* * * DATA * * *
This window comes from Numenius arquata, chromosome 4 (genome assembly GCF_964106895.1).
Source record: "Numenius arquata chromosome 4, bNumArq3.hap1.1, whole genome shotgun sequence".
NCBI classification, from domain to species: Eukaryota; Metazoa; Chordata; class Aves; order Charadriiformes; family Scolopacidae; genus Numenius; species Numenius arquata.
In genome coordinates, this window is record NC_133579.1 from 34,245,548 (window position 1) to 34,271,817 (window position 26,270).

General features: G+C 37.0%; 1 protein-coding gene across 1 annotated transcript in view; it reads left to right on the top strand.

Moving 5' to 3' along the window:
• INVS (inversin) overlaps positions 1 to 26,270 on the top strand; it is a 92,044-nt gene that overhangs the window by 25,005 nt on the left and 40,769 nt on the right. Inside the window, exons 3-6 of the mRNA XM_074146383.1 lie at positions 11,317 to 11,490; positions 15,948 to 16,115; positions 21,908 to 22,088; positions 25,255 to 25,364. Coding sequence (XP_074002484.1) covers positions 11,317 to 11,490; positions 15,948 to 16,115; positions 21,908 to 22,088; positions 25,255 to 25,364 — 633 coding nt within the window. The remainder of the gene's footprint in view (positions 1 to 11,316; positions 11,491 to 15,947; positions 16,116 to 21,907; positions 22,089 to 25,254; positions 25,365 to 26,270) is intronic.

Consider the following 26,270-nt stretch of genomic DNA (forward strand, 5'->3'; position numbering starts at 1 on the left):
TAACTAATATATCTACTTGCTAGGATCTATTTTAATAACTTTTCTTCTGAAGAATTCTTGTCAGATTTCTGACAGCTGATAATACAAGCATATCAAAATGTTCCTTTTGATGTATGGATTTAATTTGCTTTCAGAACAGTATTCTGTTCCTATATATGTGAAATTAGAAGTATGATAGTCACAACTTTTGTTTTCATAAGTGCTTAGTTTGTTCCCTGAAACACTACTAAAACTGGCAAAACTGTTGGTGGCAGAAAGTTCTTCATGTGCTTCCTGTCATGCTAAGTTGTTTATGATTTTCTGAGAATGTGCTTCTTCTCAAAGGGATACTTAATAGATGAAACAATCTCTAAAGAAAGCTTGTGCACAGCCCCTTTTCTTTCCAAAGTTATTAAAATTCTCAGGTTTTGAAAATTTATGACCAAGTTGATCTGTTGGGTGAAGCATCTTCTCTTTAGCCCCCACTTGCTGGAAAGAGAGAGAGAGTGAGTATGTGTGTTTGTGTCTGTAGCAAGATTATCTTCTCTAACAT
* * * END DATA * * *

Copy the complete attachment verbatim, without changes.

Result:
This window comes from Numenius arquata, chromosome 4 (genome assembly GCF_964106895.1).
Source record: "Numenius arquata chromosome 4, bNumArq3.hap1.1, whole genome shotgun sequence".
NCBI classification, from domain to species: Eukaryota; Metazoa; Chordata; class Aves; order Charadriiformes; family Scolopacidae; genus Numenius; species Numenius arquata.
In genome coordinates, this window is record NC_133579.1 from 34,245,548 (window position 1) to 34,271,817 (window position 26,270).

General features: G+C 37.0%; 1 protein-coding gene across 1 annotated transcript in view; it reads left to right on the top strand.

Moving 5' to 3' along the window:
• INVS (inversin) overlaps positions 1 to 26,270 on the top strand; it is a 92,044-nt gene that overhangs the window by 25,005 nt on the left and 40,769 nt on the right. Inside the window, exons 3-6 of the mRNA XM_074146383.1 lie at positions 11,317 to 11,490; positions 15,948 to 16,115; positions 21,908 to 22,088; positions 25,255 to 25,364. Coding sequence (XP_074002484.1) covers positions 11,317 to 11,490; positions 15,948 to 16,115; positions 21,908 to 22,088; positions 25,255 to 25,364 — 633 coding nt within the window. The remainder of the gene's footprint in view (positions 1 to 11,316; positions 11,491 to 15,947; positions 16,116 to 21,907; positions 22,089 to 25,254; positions 25,365 to 26,270) is intronic.

Consider the following 26,270-nt stretch of genomic DNA (forward strand, 5'->3'; position numbering starts at 1 on the left):
TAACTAATATATCTACTTGCTAGGATCTATTTTAATAACTTTTCTTCTGAAGAATTCTTGTCAGATTTCTGACAGCTGATAATACAAGCATATCAAAATGTTCCTTTTGATGTATGGATTTAATTTGCTTTCAGAACAGTATTCTGTTCCTATATATGTGAAATTAGAAGTATGATAGTCACAACTTTTGTTTTCATAAGTGCTTAGTTTGTTCCCTGAAACACTACTAAAACTGGCAAAACTGTTGGTGGCAGAAAGTTCTTCATGTGCTTCCTGTCATGCTAAGTTGTTTATGATTTTCTGAGAATGTGCTTCTTCTCAAAGGGATACTTAATAGATGAAACAATCTCTAAAGAAAGCTTGTGCACAGCCCCTTTTCTTTCCAAAGTTATTAAAATTCTCAGGTTTTGAAAATTTATGACCAAGTTGATCTGTTGGGTGAAGCATCTTCTCTTTAGCCCCCACTTGCTGGAAAGAGAGAGAGAGTGAGTATGTGTGTTTGTGTCTGTAGCAAGATTATCTTCTCTAACAT